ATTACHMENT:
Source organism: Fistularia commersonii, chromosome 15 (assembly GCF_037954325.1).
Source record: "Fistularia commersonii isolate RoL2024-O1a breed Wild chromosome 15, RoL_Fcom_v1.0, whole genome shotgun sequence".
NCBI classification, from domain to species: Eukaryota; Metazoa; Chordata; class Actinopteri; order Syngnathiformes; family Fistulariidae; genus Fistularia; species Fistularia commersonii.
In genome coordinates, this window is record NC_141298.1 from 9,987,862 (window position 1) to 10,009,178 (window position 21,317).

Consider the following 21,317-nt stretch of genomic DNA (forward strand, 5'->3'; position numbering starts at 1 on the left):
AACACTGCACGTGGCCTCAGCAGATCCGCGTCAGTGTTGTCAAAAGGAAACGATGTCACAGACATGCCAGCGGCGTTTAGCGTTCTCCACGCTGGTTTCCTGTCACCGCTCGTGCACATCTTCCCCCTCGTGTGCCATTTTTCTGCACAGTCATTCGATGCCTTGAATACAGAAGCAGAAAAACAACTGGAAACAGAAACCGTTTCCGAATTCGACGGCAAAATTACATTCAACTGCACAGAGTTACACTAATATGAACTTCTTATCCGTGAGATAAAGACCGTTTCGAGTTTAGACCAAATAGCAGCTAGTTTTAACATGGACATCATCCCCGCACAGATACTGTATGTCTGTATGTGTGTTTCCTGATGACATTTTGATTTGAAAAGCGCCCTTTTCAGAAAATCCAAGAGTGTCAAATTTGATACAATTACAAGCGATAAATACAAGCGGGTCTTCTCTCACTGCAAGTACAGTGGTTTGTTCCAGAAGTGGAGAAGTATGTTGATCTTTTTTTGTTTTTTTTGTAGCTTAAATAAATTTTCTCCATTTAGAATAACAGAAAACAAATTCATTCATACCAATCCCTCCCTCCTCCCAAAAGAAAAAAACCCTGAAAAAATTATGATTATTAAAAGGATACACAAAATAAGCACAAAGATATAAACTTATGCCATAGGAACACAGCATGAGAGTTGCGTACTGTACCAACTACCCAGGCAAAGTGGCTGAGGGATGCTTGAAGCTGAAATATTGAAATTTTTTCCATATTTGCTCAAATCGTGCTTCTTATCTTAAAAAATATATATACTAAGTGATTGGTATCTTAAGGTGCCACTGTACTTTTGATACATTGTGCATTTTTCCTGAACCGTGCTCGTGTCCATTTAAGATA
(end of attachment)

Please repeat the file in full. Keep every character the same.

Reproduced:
Source organism: Fistularia commersonii, chromosome 15 (assembly GCF_037954325.1).
Source record: "Fistularia commersonii isolate RoL2024-O1a breed Wild chromosome 15, RoL_Fcom_v1.0, whole genome shotgun sequence".
NCBI classification, from domain to species: Eukaryota; Metazoa; Chordata; class Actinopteri; order Syngnathiformes; family Fistulariidae; genus Fistularia; species Fistularia commersonii.
In genome coordinates, this window is record NC_141298.1 from 9,987,862 (window position 1) to 10,009,178 (window position 21,317).

Consider the following 21,317-nt stretch of genomic DNA (forward strand, 5'->3'; position numbering starts at 1 on the left):
AACACTGCACGTGGCCTCAGCAGATCCGCGTCAGTGTTGTCAAAAGGAAACGATGTCACAGACATGCCAGCGGCGTTTAGCGTTCTCCACGCTGGTTTCCTGTCACCGCTCGTGCACATCTTCCCCCTCGTGTGCCATTTTTCTGCACAGTCATTCGATGCCTTGAATACAGAAGCAGAAAAACAACTGGAAACAGAAACCGTTTCCGAATTCGACGGCAAAATTACATTCAACTGCACAGAGTTACACTAATATGAACTTCTTATCCGTGAGATAAAGACCGTTTCGAGTTTAGACCAAATAGCAGCTAGTTTTAACATGGACATCATCCCCGCACAGATACTGTATGTCTGTATGTGTGTTTCCTGATGACATTTTGATTTGAAAAGCGCCCTTTTCAGAAAATCCAAGAGTGTCAAATTTGATACAATTACAAGCGATAAATACAAGCGGGTCTTCTCTCACTGCAAGTACAGTGGTTTGTTCCAGAAGTGGAGAAGTATGTTGATCTTTTTTTGTTTTTTTTGTAGCTTAAATAAATTTTCTCCATTTAGAATAACAGAAAACAAATTCATTCATACCAATCCCTCCCTCCTCCCAAAAGAAAAAAACCCTGAAAAAATTATGATTATTAAAAGGATACACAAAATAAGCACAAAGATATAAACTTATGCCATAGGAACACAGCATGAGAGTTGCGTACTGTACCAACTACCCAGGCAAAGTGGCTGAGGGATGCTTGAAGCTGAAATATTGAAATTTTTTCCATATTTGCTCAAATCGTGCTTCTTATCTTAAAAAATATATATACTAAGTGATTGGTATCTTAAGGTGCCACTGTACTTTTGATACATTGTGCATTTTTCCTGAACCGTGCTCGTGTCCATTTAAGATA